On 9 July 2007, News Editor Laura McQuillan reported on the NZUSA conference under the heading “Exec piss on each other, Hayward pissed off but not doing anything about it”. The exec responded with an open letter slamming McQuillan’s “unbalanced, sarcastic tabloid agenda”. An unofficial feud between several news reporters and exec members continued for the rest of the year.

2008 News Editor Seonah Choi’s Eye on the Exec coverage was equally provocative. “I hate VUWSA exec meetings”, she wrote on 28 April. “The upside is that nothing newsworthy or minimally exciting happened—the downside being that I lost an hour of my time in order to report this.”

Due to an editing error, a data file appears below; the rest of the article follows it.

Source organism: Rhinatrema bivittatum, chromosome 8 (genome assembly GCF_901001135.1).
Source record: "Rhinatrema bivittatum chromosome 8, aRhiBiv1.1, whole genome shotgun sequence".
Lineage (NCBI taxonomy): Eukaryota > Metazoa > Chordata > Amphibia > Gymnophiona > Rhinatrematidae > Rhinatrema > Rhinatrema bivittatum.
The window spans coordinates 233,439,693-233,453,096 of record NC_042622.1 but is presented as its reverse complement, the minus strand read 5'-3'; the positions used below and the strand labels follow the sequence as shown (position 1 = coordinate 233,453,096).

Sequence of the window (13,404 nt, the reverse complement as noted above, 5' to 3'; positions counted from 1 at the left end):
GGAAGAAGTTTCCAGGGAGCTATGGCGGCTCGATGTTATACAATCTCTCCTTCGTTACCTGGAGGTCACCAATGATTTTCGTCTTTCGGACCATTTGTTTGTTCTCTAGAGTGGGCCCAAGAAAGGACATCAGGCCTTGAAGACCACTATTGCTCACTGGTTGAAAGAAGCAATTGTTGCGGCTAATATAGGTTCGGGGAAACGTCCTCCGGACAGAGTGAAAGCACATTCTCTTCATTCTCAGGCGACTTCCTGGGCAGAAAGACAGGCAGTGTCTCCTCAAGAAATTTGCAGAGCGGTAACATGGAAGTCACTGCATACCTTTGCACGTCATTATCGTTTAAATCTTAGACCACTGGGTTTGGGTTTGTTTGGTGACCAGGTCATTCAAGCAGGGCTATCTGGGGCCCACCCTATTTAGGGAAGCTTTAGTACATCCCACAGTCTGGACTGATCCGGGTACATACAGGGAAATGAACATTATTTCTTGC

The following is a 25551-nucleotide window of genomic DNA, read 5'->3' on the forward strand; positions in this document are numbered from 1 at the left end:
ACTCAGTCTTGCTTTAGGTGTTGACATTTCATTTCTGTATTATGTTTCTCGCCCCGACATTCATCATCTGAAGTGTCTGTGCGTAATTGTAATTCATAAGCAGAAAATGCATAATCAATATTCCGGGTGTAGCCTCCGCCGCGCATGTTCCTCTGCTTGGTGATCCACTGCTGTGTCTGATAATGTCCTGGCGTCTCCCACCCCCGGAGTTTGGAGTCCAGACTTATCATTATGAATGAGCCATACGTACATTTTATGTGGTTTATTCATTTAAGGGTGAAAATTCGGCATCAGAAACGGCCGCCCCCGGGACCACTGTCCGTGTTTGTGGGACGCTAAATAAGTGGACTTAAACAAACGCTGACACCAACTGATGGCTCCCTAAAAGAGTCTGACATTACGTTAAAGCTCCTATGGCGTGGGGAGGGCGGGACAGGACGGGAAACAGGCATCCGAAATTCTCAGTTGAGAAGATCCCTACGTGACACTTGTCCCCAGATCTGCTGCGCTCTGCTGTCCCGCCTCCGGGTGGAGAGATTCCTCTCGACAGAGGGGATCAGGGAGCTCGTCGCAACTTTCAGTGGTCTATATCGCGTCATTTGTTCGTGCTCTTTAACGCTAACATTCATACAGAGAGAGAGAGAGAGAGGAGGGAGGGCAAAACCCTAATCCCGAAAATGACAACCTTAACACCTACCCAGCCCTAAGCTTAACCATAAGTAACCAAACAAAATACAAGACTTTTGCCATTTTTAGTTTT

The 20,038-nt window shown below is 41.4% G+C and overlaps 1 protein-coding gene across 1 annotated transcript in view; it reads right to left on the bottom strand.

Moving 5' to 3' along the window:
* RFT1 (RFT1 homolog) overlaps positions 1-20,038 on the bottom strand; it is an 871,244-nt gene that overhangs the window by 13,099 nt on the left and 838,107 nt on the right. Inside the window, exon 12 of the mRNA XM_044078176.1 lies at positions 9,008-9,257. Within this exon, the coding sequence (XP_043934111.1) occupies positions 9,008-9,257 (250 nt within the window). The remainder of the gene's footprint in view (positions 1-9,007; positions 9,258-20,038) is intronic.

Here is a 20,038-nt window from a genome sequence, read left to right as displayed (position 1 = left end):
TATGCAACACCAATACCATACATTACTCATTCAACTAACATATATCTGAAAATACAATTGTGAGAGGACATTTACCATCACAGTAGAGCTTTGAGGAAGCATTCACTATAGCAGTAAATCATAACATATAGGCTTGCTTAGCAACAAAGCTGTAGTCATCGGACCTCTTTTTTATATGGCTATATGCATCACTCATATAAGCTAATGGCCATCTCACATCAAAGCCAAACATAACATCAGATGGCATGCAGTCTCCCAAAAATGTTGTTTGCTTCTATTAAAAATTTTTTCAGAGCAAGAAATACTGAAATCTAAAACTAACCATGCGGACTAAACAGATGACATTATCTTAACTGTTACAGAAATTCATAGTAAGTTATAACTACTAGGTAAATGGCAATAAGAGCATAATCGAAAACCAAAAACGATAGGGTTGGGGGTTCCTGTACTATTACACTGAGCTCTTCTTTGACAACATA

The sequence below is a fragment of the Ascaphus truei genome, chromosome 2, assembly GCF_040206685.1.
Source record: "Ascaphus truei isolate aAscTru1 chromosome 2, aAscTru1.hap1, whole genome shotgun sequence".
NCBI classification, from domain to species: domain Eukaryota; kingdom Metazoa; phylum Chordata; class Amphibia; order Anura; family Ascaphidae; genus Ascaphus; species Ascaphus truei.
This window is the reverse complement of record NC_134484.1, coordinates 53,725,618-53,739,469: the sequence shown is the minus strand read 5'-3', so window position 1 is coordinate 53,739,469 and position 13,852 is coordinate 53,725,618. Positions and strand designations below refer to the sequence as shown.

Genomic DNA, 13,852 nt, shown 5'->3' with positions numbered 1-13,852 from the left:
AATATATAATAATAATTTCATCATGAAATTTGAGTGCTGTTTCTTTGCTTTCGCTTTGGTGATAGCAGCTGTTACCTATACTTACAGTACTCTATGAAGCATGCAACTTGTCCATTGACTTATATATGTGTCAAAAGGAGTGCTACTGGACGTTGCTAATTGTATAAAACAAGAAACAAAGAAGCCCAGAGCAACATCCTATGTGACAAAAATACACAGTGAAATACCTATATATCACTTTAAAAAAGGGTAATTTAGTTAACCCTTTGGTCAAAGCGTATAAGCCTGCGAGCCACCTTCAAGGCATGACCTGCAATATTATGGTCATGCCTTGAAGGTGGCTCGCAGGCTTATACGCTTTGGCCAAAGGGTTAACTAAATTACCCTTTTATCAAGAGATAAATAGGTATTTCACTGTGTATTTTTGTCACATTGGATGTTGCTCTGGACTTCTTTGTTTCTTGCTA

A more courteous exchange was published on 11 August 2008. In an open letter to VUWSA, Salient called on the exec to sort out their finances and uphold their responsibilities to the student body. The exec responded by acknowledging systemic problems and pledging “big changes” for 2009.

The report of the VUWSA Change Committee spells out some big changes indeed, and not just for the exec. The initial report recommends tweaking the constitution to make Salient more consistent with VUWSA “principles, objectives, values and goals”, and giving the VUWSA Exec greater control over the Salient budget.

According to VUWSA President Jasmine Freemantle, the wording of the original recommendation is “a bit dodgy”. She stresses her support for Salient autonomy. “The relation between Salient and VUWSA is worth fleshing out, but not in a way that would restrain Salient. I do have some recommendations which I’m sure Salient will be partial to.”